Wednesday, December 22, 2010

Bad New York Times blogging on Demand Problems

Casey Mulligan has a serious problem distinguishing between various economic cycles and the arguments of his opponents.

Mulligan compares the small growth in employment in December to the large growth in sales and concludes that demand-side policies don't work.

First, let's address the problem with how Mulligan thinks about cycles. Retail sales increase in December and fall in January. Mine certainly do. I'm sure all of yours do too. Does this surprise anyone? No - and that's largely the point. This is an extremely predictable, well known clustering of purchases. It's a seasonal cycle because it comes at regular calendar intervals. Seasonal cycles are very predictable by definition. So yes, retail stores will need more staff on hand so you'll get a bump in employment (and a subsequent drop in January), but the increased income and the increased demand is already factored in by everyone. Entry-level workers know they can find work around Christmas easier. They will plan their demand accordingly. Firms know they will earn more in the Christmas season. They will plan accordingly. Consumption will be smoothed in relation to unsmooth, seasonally cyclical earnings. There is no story here. You can't compare a predictable seasonal cycle with an unpredictable business cycle.

Mulligan is also comparing apples and oranges. The price of a retail good sold in December is the sum total of the value added of lots of stages of the production process. Retail is just the final bit of value-added at the top. Now, there's going to be some seasonality in manufacturing as well, but not as much as you see in retail - its not like factories have to work significantly harder in late November and early December to meet holiday demand - they also have more of a chance to smooth production and therefore employment. So while the value you see in increased retail figures reflects an entire stream of value added, the employment change is going to be much smaller because the only shock you see there is in the retail sector. Again, why? Because people know this is coming. If you are a miner, a farmer, a manufacturer, or a wholesaler you will smooth your production in response to this shock as much as inventory costs allow you to. If you're a retailer you don't have much room for smoothing. But nobody is caught off guard by these seasonal fluctuations. Keynesian recovery occurs when income increases due to increases in demand. A Christmas retail spike is a predictable increase in demand in December relative to a level of demand in November. In other words, you can have total income (and thus employment) decrease at the same time that you preserve the predictable seasonal clustering of that total income.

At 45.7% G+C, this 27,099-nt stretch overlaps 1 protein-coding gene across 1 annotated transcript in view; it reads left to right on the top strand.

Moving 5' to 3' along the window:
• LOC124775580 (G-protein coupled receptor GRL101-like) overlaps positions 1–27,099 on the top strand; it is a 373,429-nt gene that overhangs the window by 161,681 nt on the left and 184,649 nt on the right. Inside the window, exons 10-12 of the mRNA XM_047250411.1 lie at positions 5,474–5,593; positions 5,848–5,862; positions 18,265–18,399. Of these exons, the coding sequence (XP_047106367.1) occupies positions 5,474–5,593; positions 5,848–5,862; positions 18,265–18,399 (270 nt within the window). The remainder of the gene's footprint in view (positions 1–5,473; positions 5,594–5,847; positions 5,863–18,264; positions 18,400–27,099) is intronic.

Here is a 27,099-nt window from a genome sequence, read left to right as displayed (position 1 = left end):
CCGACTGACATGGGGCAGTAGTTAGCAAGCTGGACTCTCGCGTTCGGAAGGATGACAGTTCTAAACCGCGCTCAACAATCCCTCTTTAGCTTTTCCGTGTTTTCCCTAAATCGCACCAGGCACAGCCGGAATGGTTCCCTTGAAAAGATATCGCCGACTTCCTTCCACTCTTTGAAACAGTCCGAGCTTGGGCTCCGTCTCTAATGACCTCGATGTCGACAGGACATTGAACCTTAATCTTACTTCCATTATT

This is not the first time Mulligan goofs this. Earlier he tried to point to summer youth employment shocks as proof that Keynesian demand concerns are baseless. When this came out, it was shocking to me that someone employed by the University of Chicago could get away with writing such drivel. This is the graph he presents:

What do we see here? A predictable seasonal spike because supply increases (students are out of work), and perhaps because some demand increases (lawns need to be mowed in the summer, construction picks up in the summer, vacation/resort/recreational businesses pick up in the summer). So a spike. No surprise. But the 2010 spike is sitting much lower than the spike from any earlier year. It's unfathomable to me that this didn't set off any alarm bells Mulligan. The lower employment doesn't tell you whether its Keynesian or not, of course. But this graphic shouts out "seasonal fluctuations occur even within business cycle fluctuations".

Mulligan also makes this mistake of confusing demand with consumption, which of course also weakens his example of December consumption as a critique of Keynesian stimulus.

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